Argon, a noble gas, is not commonly incorporated into such samples except when produced in situ through radioactive decay.
The date measured reveals the last time that the object was heated past the closure temperature at which the trapped argon can escape the lattice.
In each of these disintegration systems, the parent or original radioactive substance gradually decays into daughter substances.
Scientists compared one fossil to another and tried to decide if that fossil was from the same time period as the original.
Absolute dating provides a numerical age or range in contrast with relative dating which places events in order without any measure of the age between events.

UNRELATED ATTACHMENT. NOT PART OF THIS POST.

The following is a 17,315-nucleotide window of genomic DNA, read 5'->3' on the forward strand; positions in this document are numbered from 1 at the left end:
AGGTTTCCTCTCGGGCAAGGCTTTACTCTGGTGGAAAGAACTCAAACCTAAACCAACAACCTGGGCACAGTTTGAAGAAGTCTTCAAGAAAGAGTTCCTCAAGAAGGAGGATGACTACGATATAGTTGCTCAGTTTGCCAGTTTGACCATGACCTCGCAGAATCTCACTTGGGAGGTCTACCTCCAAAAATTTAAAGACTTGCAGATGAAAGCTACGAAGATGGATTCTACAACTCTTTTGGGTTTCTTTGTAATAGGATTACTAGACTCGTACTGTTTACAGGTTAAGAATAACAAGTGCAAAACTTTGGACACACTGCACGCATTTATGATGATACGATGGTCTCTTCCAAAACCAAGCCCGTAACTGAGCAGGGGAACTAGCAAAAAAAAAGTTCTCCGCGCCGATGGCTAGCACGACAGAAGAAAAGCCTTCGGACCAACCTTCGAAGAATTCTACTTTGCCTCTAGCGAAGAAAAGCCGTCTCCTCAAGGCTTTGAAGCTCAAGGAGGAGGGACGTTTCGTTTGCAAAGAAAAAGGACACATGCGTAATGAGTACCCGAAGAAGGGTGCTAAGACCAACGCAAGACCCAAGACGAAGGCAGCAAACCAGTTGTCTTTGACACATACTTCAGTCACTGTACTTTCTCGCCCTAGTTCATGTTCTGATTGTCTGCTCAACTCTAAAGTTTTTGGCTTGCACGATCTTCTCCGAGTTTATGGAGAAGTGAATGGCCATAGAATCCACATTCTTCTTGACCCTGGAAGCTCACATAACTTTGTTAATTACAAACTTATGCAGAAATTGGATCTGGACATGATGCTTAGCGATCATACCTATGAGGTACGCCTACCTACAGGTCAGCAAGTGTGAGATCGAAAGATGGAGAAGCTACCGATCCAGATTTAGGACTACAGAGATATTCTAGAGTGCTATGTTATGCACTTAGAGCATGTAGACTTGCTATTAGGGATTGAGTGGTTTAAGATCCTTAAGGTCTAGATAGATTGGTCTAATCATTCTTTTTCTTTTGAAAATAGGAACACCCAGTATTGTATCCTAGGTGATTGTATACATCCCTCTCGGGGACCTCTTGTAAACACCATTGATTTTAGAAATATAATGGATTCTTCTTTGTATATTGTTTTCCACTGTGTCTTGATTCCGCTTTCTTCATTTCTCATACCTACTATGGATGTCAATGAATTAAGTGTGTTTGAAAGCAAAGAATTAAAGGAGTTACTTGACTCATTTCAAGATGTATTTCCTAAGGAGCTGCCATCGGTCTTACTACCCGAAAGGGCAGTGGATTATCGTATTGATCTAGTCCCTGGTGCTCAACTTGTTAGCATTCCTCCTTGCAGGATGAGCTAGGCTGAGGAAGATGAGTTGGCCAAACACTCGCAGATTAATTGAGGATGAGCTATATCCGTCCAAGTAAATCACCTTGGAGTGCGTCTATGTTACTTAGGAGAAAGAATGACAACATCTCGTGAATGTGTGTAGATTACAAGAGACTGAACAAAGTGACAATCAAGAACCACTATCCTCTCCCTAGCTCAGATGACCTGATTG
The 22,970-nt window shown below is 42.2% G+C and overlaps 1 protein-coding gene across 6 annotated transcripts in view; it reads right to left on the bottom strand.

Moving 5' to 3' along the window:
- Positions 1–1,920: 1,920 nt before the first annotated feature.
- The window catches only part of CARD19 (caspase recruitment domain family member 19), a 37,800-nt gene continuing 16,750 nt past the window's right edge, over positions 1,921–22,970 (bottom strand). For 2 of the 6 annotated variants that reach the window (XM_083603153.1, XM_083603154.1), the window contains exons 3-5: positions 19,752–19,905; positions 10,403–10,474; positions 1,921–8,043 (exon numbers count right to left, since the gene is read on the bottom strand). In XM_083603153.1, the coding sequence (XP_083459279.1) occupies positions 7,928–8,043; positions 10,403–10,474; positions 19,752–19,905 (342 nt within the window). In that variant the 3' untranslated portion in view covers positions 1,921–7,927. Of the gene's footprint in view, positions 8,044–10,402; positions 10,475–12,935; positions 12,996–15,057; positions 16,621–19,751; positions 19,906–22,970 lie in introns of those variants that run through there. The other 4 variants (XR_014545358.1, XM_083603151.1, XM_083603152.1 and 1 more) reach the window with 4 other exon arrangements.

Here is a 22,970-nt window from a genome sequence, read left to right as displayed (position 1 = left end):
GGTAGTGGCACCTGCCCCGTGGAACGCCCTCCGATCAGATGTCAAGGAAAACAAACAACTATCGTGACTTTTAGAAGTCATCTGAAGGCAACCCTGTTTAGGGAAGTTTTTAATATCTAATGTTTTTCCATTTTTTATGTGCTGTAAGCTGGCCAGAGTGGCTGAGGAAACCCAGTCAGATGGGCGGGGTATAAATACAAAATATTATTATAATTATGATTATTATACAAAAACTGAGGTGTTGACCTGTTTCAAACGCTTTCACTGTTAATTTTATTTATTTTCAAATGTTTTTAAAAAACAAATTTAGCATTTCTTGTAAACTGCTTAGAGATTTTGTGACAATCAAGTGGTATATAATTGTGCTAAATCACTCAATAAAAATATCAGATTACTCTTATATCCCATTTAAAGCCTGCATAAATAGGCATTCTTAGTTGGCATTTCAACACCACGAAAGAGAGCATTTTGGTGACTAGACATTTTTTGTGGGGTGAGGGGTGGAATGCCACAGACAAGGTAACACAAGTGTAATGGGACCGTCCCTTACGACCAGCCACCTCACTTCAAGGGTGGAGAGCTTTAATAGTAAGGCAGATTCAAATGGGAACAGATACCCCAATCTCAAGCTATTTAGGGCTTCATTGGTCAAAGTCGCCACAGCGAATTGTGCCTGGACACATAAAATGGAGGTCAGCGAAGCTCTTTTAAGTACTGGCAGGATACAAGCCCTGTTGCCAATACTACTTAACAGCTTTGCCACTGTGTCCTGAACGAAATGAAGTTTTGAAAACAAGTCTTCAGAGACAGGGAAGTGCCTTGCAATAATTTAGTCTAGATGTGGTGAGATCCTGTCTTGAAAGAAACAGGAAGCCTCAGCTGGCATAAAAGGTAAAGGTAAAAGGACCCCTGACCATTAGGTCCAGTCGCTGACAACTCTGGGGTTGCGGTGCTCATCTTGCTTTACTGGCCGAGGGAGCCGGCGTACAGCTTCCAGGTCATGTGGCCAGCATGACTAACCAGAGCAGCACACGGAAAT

One of the most widely used and well-known absolute dating techniques is carbon-14 (or radiocarbon) dating, which is used to date organic remains.
K–Ar dating was used to calibrate the geomagnetic polarity time scale.
Thermoluminescence testing also dates items to the last time they were heated.
The development of accelerator mass spectrometry (AMS) dating, which allows a date to be obtained from a very small sample, has been very useful in this regard.
Other radiometric dating techniques are available for earlier periods.